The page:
NextComputing's NextStream dense streaming blade server now supports Nvidia Tesla C-class GPU computing processors, including the recently released Tesla C2075. At two rack units (2U) high, the NextStream is optimised for high-performance computing tasks that require a mix of traditional multicore CPU processing with GPU co-processing in a dense form-factor.
Traditional blade servers, while optimised for density in large-scale installations, require a significant investment in rack real estate. Typical blade servers start at 5U high and those that are optimised for heavy GPU computing are often 7U high or greater. While this makes practical sense for large cluster deployments in data centres, the combination of CPU and GPU density is now a requirement across multiple industries. This includes projects in smaller environments like remote research labs or in vehicles such as aircraft or ships.
The NextStream high-density blade server solves this problem by loading up a 2U chassis with maximum CPU processing, support for the latest Nvidia Tesla GPU computing processors, integrated Ethernet switching, and a dedicated management PC module for in-chassis direct management of blade nodes. The NextStream 2U chassis can house up to three independent dual-processor blades, each with dual Intel Xeon 5500 series processors (up to six cores per CPU) and 96GB memory, for a total of 36 processing cores and 288GB of memory per chassis. Each blade has its own PCI Express 2.0 x8 expansion slot and internal Gigabit networking between blades, providing further space savings by eliminating external Ethernet switches.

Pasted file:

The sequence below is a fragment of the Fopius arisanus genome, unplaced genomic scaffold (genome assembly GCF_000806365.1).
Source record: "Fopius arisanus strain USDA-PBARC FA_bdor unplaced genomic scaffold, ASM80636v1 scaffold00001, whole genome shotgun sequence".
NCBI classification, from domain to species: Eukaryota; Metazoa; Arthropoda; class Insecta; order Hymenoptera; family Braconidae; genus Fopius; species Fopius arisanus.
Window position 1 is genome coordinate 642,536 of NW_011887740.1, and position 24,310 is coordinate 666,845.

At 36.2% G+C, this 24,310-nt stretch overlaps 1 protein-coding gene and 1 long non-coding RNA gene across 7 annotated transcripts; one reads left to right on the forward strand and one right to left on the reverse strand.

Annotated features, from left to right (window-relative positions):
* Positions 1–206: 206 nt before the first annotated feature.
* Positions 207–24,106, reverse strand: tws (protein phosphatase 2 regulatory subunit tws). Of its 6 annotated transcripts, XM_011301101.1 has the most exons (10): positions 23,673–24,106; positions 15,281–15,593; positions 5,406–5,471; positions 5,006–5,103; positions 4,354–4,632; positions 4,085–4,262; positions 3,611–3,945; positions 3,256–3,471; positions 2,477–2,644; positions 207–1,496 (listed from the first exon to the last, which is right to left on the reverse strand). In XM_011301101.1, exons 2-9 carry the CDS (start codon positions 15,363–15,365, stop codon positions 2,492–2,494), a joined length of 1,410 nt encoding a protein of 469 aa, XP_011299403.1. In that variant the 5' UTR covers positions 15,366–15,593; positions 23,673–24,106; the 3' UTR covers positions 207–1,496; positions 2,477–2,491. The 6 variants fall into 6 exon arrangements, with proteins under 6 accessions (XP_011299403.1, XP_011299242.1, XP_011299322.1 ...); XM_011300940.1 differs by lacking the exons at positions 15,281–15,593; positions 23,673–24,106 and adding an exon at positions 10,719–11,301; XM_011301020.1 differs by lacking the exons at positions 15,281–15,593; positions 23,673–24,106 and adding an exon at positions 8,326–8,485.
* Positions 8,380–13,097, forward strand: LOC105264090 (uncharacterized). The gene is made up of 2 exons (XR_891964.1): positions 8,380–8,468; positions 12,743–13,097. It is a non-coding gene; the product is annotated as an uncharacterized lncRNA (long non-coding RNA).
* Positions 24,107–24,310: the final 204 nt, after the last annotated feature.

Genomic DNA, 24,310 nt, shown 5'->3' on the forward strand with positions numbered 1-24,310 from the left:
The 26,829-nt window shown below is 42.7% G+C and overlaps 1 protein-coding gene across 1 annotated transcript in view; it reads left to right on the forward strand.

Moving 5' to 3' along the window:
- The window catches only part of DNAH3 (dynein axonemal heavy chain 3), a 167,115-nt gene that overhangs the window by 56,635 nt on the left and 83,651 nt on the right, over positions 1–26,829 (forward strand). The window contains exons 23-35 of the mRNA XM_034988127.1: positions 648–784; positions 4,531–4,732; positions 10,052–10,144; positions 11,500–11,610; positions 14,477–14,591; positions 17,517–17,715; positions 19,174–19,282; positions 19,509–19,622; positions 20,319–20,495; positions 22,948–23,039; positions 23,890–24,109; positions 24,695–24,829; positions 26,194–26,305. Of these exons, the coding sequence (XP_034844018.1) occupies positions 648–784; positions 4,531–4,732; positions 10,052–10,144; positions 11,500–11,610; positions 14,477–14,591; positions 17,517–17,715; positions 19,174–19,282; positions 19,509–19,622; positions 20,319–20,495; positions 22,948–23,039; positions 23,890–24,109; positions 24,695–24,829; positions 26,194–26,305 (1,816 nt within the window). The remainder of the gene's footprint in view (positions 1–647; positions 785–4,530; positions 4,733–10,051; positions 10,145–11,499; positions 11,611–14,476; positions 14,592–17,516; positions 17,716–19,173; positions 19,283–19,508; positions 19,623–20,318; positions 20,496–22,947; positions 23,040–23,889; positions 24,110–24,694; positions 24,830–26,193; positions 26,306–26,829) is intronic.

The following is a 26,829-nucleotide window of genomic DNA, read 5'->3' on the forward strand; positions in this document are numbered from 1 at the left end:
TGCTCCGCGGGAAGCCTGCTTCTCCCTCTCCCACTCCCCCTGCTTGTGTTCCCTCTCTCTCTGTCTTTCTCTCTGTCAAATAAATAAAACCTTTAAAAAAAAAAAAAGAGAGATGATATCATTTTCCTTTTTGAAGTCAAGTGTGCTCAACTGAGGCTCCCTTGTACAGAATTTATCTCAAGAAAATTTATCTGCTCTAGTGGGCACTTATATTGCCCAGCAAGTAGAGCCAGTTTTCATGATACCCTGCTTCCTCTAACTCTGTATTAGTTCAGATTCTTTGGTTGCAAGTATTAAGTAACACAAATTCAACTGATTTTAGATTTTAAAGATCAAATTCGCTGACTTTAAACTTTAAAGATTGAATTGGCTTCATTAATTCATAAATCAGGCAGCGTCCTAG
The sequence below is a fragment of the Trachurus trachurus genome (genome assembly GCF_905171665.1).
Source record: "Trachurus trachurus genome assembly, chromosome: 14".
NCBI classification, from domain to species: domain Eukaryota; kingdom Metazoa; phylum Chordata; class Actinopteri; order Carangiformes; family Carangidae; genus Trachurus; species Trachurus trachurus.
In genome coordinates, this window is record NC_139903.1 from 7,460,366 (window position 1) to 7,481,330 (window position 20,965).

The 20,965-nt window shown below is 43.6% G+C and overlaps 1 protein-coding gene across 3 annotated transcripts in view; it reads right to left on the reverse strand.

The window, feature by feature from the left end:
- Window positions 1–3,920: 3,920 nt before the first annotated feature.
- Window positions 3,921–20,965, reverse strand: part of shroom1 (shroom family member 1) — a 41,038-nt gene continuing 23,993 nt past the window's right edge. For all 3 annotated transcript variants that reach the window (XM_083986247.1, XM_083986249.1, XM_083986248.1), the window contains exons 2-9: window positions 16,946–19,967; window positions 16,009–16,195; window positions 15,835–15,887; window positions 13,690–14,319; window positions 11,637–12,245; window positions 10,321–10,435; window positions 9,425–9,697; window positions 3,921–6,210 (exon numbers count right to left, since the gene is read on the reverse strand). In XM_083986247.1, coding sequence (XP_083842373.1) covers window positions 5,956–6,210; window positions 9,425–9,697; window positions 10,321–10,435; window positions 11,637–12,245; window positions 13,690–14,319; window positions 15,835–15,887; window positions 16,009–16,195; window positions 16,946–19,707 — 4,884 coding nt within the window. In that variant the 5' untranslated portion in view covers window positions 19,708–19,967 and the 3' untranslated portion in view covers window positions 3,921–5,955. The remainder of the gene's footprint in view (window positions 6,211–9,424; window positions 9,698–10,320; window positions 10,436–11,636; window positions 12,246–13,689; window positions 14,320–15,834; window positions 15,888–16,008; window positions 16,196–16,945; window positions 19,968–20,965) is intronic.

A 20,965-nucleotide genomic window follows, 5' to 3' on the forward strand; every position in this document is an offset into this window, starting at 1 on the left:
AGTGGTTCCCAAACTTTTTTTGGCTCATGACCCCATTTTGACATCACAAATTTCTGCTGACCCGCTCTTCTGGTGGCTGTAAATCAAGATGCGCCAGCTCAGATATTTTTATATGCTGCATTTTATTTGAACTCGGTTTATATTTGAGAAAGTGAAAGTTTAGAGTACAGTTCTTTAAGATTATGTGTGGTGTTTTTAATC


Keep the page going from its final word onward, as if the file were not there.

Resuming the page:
In a GPU-optimised setup, the NextStream can be configured with two blades, each with dual six-core Intel Xeon processors, 96GB RAM, and a dedicated Nvidia Tesla GPU computing processor on a full PCI Express 2.0 x16 slot. Additional expansion space is available for a third Tesla processor on one of the two blades, or for other expansion cards and storage.